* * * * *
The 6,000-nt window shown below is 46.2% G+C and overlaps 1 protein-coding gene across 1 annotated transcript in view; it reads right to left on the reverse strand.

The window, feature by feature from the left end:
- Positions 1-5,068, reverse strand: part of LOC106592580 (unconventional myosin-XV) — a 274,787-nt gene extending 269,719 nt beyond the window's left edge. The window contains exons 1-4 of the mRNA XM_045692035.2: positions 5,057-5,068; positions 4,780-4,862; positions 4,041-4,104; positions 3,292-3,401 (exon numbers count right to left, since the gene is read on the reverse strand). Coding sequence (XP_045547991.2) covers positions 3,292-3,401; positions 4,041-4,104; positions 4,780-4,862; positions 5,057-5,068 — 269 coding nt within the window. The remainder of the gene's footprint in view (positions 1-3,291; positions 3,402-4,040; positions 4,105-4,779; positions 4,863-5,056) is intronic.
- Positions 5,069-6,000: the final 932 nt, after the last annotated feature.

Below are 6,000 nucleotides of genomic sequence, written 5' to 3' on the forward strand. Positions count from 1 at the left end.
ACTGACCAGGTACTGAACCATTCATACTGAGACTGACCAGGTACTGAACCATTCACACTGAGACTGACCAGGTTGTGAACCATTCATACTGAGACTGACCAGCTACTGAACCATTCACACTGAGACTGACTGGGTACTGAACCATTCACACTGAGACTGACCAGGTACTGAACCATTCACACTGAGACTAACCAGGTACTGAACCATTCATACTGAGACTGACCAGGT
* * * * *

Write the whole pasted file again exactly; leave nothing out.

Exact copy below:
The 6,000-nt window shown below is 46.2% G+C and overlaps 1 protein-coding gene across 1 annotated transcript in view; it reads right to left on the reverse strand.

The window, feature by feature from the left end:
- Positions 1-5,068, reverse strand: part of LOC106592580 (unconventional myosin-XV) — a 274,787-nt gene extending 269,719 nt beyond the window's left edge. The window contains exons 1-4 of the mRNA XM_045692035.2: positions 5,057-5,068; positions 4,780-4,862; positions 4,041-4,104; positions 3,292-3,401 (exon numbers count right to left, since the gene is read on the reverse strand). Coding sequence (XP_045547991.2) covers positions 3,292-3,401; positions 4,041-4,104; positions 4,780-4,862; positions 5,057-5,068 — 269 coding nt within the window. The remainder of the gene's footprint in view (positions 1-3,291; positions 3,402-4,040; positions 4,105-4,779; positions 4,863-5,056) is intronic.
- Positions 5,069-6,000: the final 932 nt, after the last annotated feature.

Below are 6,000 nucleotides of genomic sequence, written 5' to 3' on the forward strand. Positions count from 1 at the left end.
ACTGACCAGGTACTGAACCATTCATACTGAGACTGACCAGGTACTGAACCATTCACACTGAGACTGACCAGGTTGTGAACCATTCATACTGAGACTGACCAGCTACTGAACCATTCACACTGAGACTGACTGGGTACTGAACCATTCACACTGAGACTGACCAGGTACTGAACCATTCACACTGAGACTAACCAGGTACTGAACCATTCATACTGAGACTGACCAGGT